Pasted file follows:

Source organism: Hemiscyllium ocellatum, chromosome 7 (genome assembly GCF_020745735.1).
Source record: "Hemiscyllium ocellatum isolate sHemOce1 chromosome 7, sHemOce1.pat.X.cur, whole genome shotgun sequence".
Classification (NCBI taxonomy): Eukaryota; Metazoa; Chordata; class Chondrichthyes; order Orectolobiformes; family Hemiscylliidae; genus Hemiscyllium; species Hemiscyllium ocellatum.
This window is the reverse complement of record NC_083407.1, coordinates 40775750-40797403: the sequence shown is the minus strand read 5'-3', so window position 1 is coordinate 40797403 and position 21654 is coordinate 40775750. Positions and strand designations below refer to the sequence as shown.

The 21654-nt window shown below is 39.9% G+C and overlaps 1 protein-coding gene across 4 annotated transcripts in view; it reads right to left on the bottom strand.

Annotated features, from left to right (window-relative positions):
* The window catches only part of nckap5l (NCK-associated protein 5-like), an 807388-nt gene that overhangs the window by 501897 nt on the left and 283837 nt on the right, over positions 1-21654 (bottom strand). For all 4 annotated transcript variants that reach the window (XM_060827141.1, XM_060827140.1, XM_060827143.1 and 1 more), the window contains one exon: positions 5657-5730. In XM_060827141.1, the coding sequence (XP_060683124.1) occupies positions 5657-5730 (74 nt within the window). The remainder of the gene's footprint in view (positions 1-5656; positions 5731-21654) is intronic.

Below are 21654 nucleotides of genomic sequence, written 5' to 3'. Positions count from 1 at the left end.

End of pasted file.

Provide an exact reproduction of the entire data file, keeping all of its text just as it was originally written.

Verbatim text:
Source organism: Hemiscyllium ocellatum, chromosome 7 (genome assembly GCF_020745735.1).
Source record: "Hemiscyllium ocellatum isolate sHemOce1 chromosome 7, sHemOce1.pat.X.cur, whole genome shotgun sequence".
Classification (NCBI taxonomy): Eukaryota; Metazoa; Chordata; class Chondrichthyes; order Orectolobiformes; family Hemiscylliidae; genus Hemiscyllium; species Hemiscyllium ocellatum.
This window is the reverse complement of record NC_083407.1, coordinates 40775750-40797403: the sequence shown is the minus strand read 5'-3', so window position 1 is coordinate 40797403 and position 21654 is coordinate 40775750. Positions and strand designations below refer to the sequence as shown.

The 21654-nt window shown below is 39.9% G+C and overlaps 1 protein-coding gene across 4 annotated transcripts in view; it reads right to left on the bottom strand.

Annotated features, from left to right (window-relative positions):
* The window catches only part of nckap5l (NCK-associated protein 5-like), an 807388-nt gene that overhangs the window by 501897 nt on the left and 283837 nt on the right, over positions 1-21654 (bottom strand). For all 4 annotated transcript variants that reach the window (XM_060827141.1, XM_060827140.1, XM_060827143.1 and 1 more), the window contains one exon: positions 5657-5730. In XM_060827141.1, the coding sequence (XP_060683124.1) occupies positions 5657-5730 (74 nt within the window). The remainder of the gene's footprint in view (positions 1-5656; positions 5731-21654) is intronic.

Below are 21654 nucleotides of genomic sequence, written 5' to 3'. Positions count from 1 at the left end.